1 Gonçalo M. Furtado C. Lopes (gmfcl@hotmail.com) is graduated in Architecture (Oporto University, Portugal), Master in Architecture (Universidad Politecnica da Catalunha, Spain), and PhD in Theory and History of Architecture (University College of London, England).
2 This article is based in an extract from the text produced while frequenting the PhD Program of UCL. The PhD dissertation focuses on the encounters of the British professionals - Gordon Pask, Cedric Price and John Frazer - and provides a complete account of two outstanding architectural projects related to systems and computation - Generator and Japan Net. The research and PhD was supported by Fundação para a Ciência e Tecnologia (Programa de Bolsas de Doutoramento - Cofinanciamento do Programa Operacional da Ciência e Inovação 2010 e do fundo social Europeu).
3 See my books: “Notes on the space of digital technique” (Oporto: Mimesis, 2002), “Marcos Cruz: Unpredictable bodies (Oporto: Mimesis, 2004), “Off fourm: Postglobal city and marginal design discourses” (Bogota: Pei, 2004), “Interferencias: Conformação, implementação e futuro da cultura digital” (Oporto, 2005), “The construction of the critical project” (Bogota: Pei, 2005), “Architecture: machine and body” (Oporto: FaupEditorial, 2006) .
4 “Constant updating of information and data held by the office becomes an internal design exercise in its own right. This process helps towards maintaining the efficacy of the office’s prime approach to architecture which is one of continuous Anticipatory Design. Architecture is too slow in its realisation to be a ‘problem solver. Thus C.P. office sees its particular product (buildings) as the readily recognisable parts of its continuous design process…. Current particular interests are… smart materials, Fuzzy logic (the quantification of vagueness), Bio-electronics….”
Cedric Price, “Architecture and Technology” [Summary of speech given in Delft, 1992], in: Hans-Ulrich Obrist and alts (eds.), Re:CP , Basel: Birkhauser Verlag AG, 2003, p.136.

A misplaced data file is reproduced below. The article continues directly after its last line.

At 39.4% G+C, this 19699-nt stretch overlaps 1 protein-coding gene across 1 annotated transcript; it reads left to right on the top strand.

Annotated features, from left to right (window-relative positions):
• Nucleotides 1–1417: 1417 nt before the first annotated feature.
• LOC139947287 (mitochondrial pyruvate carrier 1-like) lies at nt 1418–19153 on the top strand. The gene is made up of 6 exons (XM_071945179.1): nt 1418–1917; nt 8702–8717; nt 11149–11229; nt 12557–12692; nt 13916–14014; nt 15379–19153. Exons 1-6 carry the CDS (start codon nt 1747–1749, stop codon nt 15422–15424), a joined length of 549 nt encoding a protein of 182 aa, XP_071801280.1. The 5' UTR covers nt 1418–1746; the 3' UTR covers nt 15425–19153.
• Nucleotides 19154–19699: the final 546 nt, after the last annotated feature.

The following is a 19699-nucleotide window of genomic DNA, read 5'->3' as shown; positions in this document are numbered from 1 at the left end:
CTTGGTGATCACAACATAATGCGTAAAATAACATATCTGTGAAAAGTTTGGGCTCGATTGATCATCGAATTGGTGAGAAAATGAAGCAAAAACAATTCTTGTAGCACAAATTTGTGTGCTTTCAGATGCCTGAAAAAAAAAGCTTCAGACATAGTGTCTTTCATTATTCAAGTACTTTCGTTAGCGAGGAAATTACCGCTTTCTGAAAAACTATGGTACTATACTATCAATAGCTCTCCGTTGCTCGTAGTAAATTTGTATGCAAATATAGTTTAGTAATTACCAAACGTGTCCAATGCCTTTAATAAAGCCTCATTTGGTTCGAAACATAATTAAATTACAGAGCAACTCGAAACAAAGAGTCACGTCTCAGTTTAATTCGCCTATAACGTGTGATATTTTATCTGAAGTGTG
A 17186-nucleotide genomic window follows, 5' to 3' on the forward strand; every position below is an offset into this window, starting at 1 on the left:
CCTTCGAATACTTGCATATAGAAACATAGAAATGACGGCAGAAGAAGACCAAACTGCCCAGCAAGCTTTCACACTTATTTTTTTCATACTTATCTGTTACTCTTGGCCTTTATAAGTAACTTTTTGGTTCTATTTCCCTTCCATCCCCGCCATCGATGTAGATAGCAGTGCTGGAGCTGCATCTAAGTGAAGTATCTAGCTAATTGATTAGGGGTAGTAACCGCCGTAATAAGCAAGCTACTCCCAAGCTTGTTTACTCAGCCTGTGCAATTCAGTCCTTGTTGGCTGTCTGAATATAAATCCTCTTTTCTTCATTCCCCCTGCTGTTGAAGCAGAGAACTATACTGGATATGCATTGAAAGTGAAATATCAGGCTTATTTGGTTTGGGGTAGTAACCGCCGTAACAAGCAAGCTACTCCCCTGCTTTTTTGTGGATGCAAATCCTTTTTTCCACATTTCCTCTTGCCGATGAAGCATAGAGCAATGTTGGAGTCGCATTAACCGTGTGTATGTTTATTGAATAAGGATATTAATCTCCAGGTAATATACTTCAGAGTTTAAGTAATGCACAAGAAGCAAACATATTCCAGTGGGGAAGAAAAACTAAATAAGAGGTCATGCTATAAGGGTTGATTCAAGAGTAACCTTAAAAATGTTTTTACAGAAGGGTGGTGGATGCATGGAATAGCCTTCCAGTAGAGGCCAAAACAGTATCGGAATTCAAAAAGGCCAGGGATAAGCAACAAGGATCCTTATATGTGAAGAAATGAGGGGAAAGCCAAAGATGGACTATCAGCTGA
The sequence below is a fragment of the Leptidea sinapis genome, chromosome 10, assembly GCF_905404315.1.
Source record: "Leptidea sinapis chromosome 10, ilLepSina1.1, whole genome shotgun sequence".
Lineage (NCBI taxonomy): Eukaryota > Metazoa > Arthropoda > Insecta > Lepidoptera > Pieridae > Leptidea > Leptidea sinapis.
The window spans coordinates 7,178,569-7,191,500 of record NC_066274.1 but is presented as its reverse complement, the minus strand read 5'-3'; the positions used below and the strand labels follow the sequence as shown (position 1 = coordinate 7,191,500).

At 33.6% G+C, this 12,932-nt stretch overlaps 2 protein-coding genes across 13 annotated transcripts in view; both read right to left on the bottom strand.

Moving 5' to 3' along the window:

5 See: Gonçalo M. Furtado C. Lopes, “Envisioning an Evolving Environment: The Encounters of Gordon Pask, Cedric Price and John Frazer” (PhD Dissertation; Supervised by Neil Spiller and Iain Borden), Bartlett-University College of London, 2007.
6 Ibid.
- I would also like to express my gratitude to several people: to Terence Riley for the interview we titled “Mediatization and Vanguard” (published in [W] Art, N.1, Oporto: Mimesis, 2003, pp.97-103); to Christian Larsen for his help during my visit to MoMA’s archives; to the Portuguese Ordem dos Arquitectos for their invitation to made a presentation about MoMA’s (2002) The Changing of the Avant-garde exhibition and the Metabolists at the Serralves Museum in 2003; to Howard Schubert and Anne Marie Sigouin for their help during my visits to C.C.A. archives in 2005; to Vitor Silva for his commentary on my paper “Notes on Systemic and Cybernetic Thought in Architectural Representation, and the Enquiring into Notions of Authorship and Disciplinary Authority in Price…” submitted to PSIAX in 2004; and to Jonathan Hill for his commentaries on my presentation at Bartlett “Enabling Architecture and Technological Responsivity in Cedric Price … post-WW II architectural discourses” (2005). I am grateful to Oporto University’s FAUP for their support for the realisation of the documents “Towards a Responsive Architecture: Cedric Price’s Generator and Systems Research” (FAUP, Submitted March 2006) and “Envisioning an Evolving Environment: The Encounters of Gordon Pask, Cedric Price and John Frazer” (FAUP, Submitted February 2007), and to Fundação para a Ciência e Tecnologia whose scholarship fund made this research possible (Cofinanciamento do Programa Operacional da Ciência e Inovação 2010 e do fundo social Europeu).